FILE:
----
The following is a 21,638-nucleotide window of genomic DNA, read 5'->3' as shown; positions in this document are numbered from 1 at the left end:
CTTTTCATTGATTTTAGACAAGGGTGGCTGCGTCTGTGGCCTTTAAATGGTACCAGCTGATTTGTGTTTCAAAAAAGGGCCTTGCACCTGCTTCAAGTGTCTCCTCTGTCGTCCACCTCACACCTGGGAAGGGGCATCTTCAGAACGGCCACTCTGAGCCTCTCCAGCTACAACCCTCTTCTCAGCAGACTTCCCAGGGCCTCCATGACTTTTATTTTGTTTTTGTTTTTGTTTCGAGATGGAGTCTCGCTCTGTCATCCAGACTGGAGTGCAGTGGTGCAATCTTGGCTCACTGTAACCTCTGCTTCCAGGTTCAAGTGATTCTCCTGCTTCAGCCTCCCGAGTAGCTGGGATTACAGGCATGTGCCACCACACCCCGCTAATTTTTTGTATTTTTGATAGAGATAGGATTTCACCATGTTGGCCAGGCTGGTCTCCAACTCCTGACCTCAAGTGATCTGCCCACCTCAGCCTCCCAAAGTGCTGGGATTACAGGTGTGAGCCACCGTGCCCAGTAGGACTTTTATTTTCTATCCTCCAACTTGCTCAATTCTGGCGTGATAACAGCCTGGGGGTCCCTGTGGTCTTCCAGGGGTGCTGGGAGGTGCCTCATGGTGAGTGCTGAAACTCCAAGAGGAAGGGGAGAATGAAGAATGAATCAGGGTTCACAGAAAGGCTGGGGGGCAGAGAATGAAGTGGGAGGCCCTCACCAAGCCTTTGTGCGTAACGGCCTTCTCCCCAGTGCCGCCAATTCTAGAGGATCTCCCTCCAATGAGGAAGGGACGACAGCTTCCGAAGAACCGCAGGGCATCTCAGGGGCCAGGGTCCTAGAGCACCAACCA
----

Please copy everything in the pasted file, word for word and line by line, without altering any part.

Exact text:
The following is a 21,638-nucleotide window of genomic DNA, read 5'->3' as shown; positions in this document are numbered from 1 at the left end:
CTTTTCATTGATTTTAGACAAGGGTGGCTGCGTCTGTGGCCTTTAAATGGTACCAGCTGATTTGTGTTTCAAAAAAGGGCCTTGCACCTGCTTCAAGTGTCTCCTCTGTCGTCCACCTCACACCTGGGAAGGGGCATCTTCAGAACGGCCACTCTGAGCCTCTCCAGCTACAACCCTCTTCTCAGCAGACTTCCCAGGGCCTCCATGACTTTTATTTTGTTTTTGTTTTTGTTTCGAGATGGAGTCTCGCTCTGTCATCCAGACTGGAGTGCAGTGGTGCAATCTTGGCTCACTGTAACCTCTGCTTCCAGGTTCAAGTGATTCTCCTGCTTCAGCCTCCCGAGTAGCTGGGATTACAGGCATGTGCCACCACACCCCGCTAATTTTTTGTATTTTTGATAGAGATAGGATTTCACCATGTTGGCCAGGCTGGTCTCCAACTCCTGACCTCAAGTGATCTGCCCACCTCAGCCTCCCAAAGTGCTGGGATTACAGGTGTGAGCCACCGTGCCCAGTAGGACTTTTATTTTCTATCCTCCAACTTGCTCAATTCTGGCGTGATAACAGCCTGGGGGTCCCTGTGGTCTTCCAGGGGTGCTGGGAGGTGCCTCATGGTGAGTGCTGAAACTCCAAGAGGAAGGGGAGAATGAAGAATGAATCAGGGTTCACAGAAAGGCTGGGGGGCAGAGAATGAAGTGGGAGGCCCTCACCAAGCCTTTGTGCGTAACGGCCTTCTCCCCAGTGCCGCCAATTCTAGAGGATCTCCCTCCAATGAGGAAGGGACGACAGCTTCCGAAGAACCGCAGGGCATCTCAGGGGCCAGGGTCCTAGAGCACCAACCA